Andrew Garfield Beats Colin Firth at Evening Standard Awards
It's not a shocker that another critics' panel picked The Social Network star Andrew Garfield over frontrunner Colin Firth. But look for a different result at BAFTA on Sunday.
Garfield didn't show up for Monday's London Evening Standard Awards, which were massively overshadowed by L.A.'s Oscar luncheon. Still, they won't slow down his rising star (nor hurt the other movie he was awarded for, the foolishly and cruelly underrated Never Let Me Go, whose writer Alex Garland got a British Independent Film Awards best screenplay nom and who's purging his mind of highbrow lit by penning the comic-book epic Dredd, as Garfield becomes Spider-Man). "I really, really appreciate it and intend to let this spur me and provide more fuel for my fire," Garfield said on video at the awards.
Critic Caryn James says, "It’s hard to believe that these awards, determined by a jury of British critics, mean anything when the best actress prize was an even wackier choice. Kristin Scott Thomas was named best actress for Leaving, a ludicrous French film in which she is a middle-class married woman who has an affair with a working-class man and goes a little psycho." She didn't show up for her award either.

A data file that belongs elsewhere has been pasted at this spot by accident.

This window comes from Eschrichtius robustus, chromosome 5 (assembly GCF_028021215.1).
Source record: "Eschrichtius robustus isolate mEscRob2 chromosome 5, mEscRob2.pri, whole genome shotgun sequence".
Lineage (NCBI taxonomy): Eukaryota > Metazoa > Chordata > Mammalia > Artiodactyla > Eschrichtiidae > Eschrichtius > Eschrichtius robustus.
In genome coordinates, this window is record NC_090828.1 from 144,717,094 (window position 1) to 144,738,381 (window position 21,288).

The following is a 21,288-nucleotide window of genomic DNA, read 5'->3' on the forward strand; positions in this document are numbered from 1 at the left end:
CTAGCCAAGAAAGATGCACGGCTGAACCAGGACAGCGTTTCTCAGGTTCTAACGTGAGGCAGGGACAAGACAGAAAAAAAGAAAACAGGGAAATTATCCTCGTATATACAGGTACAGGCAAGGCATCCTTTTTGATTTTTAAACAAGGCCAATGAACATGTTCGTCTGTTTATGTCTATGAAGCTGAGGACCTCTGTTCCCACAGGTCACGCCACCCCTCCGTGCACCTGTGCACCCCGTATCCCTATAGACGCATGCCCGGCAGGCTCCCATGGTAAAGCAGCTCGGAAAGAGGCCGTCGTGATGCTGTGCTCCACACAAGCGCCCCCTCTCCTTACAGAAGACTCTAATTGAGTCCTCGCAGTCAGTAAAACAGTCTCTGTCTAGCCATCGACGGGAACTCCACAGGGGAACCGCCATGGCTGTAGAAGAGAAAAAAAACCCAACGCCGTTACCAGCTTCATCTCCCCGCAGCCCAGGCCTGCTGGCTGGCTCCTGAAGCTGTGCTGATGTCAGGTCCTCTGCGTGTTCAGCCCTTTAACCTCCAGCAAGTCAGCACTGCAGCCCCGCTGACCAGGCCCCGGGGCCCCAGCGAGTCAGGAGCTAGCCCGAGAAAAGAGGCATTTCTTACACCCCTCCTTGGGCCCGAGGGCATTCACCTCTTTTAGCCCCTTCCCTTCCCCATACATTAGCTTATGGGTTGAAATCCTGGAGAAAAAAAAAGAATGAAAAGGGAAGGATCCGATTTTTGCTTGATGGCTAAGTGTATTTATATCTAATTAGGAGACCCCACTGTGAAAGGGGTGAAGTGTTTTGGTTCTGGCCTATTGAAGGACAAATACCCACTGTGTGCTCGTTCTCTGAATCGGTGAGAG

"Despite our admiration for The King's Speech," said one of the six judges, Derek Malcolm, "the jury felt that Peter Mullan's Neds deserved our prize this year. An original drama of great skill, power and human sympathy, the film reflects directly on the present as well as the past in which it is set." Meaning: The King's Speech is irrelevant to today, but a movie about 1970s teen gangs is not.
Inception's Christopher Nolan won the Alexander Walker Special Award for contributions to film.
The King's Speech leads the noms for this weekend's more important British Academy Film Awards at 14, with 12 for Black Swan.
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Scott, whose THR coverage appears both in print and online, is one of the film industry's most experienced and trusted awards analysts, and possesses one of the strongest track records at forecasting the Oscars. His best showings came in 2006 (when he called 21 of 24 winners) and 2004 (when he called 20 of 24 winners); he was also the only pundit to project long-shot best picture nominations for The Reader (2008), The Blind Side (2009) and Extremely Loud and Incredibly Close (2011). An alumnus of Brandeis University, he previously ran "The Feinberg Files" blog for the Los Angeles Times. He is now a voting member of both the Broadcast Film Critics Association and the Broadcast Television Journalists Association, and is writing a book about film history for young people for which he has interviewed more than 350 high-profile Hollywood figures.
Gregg contributes awards news, features online, and "The Race" column in print.
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